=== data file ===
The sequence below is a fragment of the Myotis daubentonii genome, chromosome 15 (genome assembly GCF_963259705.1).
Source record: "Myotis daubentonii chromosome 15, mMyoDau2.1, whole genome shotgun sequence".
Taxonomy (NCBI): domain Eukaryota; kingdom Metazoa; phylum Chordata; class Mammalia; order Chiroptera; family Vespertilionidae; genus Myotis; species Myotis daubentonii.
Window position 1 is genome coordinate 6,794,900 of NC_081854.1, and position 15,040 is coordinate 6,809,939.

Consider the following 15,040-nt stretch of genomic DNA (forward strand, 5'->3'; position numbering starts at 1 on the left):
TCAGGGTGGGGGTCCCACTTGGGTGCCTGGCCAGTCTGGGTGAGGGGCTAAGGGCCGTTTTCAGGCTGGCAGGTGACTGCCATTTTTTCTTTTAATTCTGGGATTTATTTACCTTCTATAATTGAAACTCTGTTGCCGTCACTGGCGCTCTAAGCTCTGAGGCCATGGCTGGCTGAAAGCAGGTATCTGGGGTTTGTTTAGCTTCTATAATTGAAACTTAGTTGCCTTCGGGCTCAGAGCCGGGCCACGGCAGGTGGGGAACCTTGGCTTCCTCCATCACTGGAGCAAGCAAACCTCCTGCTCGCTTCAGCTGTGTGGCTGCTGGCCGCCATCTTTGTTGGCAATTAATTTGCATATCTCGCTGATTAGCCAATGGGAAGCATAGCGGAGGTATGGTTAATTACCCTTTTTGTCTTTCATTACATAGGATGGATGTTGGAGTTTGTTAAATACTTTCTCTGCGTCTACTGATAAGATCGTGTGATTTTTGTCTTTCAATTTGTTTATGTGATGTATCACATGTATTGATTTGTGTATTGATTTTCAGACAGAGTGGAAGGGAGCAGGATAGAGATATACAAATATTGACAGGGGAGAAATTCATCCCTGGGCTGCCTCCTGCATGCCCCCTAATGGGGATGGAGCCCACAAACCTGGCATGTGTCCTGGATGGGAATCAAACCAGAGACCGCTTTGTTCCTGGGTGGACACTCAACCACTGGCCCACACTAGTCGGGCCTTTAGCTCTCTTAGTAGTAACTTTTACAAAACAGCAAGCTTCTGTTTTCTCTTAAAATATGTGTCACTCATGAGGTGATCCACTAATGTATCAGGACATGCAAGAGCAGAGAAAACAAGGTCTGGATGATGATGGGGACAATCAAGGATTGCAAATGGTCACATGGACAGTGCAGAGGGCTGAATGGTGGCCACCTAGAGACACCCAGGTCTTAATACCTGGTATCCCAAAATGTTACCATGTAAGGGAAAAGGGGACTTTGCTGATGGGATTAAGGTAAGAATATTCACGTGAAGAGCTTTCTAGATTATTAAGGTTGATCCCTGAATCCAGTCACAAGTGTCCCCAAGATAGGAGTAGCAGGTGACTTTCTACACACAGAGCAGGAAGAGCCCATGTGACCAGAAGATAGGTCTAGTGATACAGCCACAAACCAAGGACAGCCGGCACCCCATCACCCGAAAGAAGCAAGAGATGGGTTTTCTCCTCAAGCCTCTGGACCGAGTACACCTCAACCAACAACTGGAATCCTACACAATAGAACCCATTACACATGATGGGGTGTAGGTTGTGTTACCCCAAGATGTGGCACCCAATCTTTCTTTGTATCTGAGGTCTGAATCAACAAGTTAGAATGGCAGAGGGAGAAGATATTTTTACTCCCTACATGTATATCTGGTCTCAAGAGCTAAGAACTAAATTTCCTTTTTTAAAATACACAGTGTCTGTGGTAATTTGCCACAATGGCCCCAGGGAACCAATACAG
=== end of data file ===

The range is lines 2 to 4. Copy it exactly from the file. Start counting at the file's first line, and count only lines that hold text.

Source record: "Myotis daubentonii chromosome 15, mMyoDau2.1, whole genome shotgun sequence".
Taxonomy (NCBI): domain Eukaryota; kingdom Metazoa; phylum Chordata; class Mammalia; order Chiroptera; family Vespertilionidae; genus Myotis; species Myotis daubentonii.
Window position 1 is genome coordinate 6,794,900 of NC_081854.1, and position 15,040 is coordinate 6,809,939.